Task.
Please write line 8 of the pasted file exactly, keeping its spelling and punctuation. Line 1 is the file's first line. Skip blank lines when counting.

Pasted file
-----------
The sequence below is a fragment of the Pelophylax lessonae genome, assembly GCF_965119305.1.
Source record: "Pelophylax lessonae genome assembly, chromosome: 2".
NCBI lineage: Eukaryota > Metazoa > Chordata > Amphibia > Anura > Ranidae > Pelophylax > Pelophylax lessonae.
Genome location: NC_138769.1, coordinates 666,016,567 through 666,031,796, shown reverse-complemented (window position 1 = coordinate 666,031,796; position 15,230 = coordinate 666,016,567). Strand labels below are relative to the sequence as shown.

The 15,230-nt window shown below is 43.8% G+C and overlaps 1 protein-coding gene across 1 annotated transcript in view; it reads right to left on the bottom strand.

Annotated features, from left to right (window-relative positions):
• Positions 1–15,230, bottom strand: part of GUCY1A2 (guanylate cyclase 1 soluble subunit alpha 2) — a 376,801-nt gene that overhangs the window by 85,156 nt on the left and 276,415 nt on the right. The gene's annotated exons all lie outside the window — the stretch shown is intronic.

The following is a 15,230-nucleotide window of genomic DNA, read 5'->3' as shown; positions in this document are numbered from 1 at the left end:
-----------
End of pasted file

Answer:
The following is a 15,230-nucleotide window of genomic DNA, read 5'->3' as shown; positions in this document are numbered from 1 at the left end: